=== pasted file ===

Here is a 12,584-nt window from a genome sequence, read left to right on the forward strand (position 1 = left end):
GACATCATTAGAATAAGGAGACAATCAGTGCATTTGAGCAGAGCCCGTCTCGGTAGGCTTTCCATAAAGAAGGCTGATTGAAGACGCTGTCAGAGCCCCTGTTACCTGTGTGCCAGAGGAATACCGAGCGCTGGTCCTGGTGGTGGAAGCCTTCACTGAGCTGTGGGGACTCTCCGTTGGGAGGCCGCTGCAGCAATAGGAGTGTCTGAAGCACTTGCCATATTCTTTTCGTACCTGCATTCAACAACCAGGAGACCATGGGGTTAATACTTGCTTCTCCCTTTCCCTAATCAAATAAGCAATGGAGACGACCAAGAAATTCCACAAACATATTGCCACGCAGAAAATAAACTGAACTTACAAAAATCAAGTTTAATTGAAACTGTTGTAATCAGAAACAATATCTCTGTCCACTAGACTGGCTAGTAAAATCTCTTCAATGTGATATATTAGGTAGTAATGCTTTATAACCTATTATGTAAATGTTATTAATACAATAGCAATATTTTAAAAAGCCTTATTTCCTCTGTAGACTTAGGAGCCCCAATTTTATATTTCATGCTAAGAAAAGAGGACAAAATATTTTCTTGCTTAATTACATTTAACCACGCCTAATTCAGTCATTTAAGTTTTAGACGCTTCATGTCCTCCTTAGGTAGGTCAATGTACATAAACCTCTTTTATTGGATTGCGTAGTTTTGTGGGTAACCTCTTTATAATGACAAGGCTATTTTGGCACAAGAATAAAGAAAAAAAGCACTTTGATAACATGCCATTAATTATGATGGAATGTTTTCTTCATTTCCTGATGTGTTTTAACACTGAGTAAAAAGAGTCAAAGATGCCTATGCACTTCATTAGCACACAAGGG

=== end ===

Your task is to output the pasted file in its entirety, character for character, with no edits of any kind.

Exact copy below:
Here is a 12,584-nt window from a genome sequence, read left to right on the forward strand (position 1 = left end):
GACATCATTAGAATAAGGAGACAATCAGTGCATTTGAGCAGAGCCCGTCTCGGTAGGCTTTCCATAAAGAAGGCTGATTGAAGACGCTGTCAGAGCCCCTGTTACCTGTGTGCCAGAGGAATACCGAGCGCTGGTCCTGGTGGTGGAAGCCTTCACTGAGCTGTGGGGACTCTCCGTTGGGAGGCCGCTGCAGCAATAGGAGTGTCTGAAGCACTTGCCATATTCTTTTCGTACCTGCATTCAACAACCAGGAGACCATGGGGTTAATACTTGCTTCTCCCTTTCCCTAATCAAATAAGCAATGGAGACGACCAAGAAATTCCACAAACATATTGCCACGCAGAAAATAAACTGAACTTACAAAAATCAAGTTTAATTGAAACTGTTGTAATCAGAAACAATATCTCTGTCCACTAGACTGGCTAGTAAAATCTCTTCAATGTGATATATTAGGTAGTAATGCTTTATAACCTATTATGTAAATGTTATTAATACAATAGCAATATTTTAAAAAGCCTTATTTCCTCTGTAGACTTAGGAGCCCCAATTTTATATTTCATGCTAAGAAAAGAGGACAAAATATTTTCTTGCTTAATTACATTTAACCACGCCTAATTCAGTCATTTAAGTTTTAGACGCTTCATGTCCTCCTTAGGTAGGTCAATGTACATAAACCTCTTTTATTGGATTGCGTAGTTTTGTGGGTAACCTCTTTATAATGACAAGGCTATTTTGGCACAAGAATAAAGAAAAAAAGCACTTTGATAACATGCCATTAATTATGATGGAATGTTTTCTTCATTTCCTGATGTGTTTTAACACTGAGTAAAAAGAGTCAAAGATGCCTATGCACTTCATTAGCACACAAGGG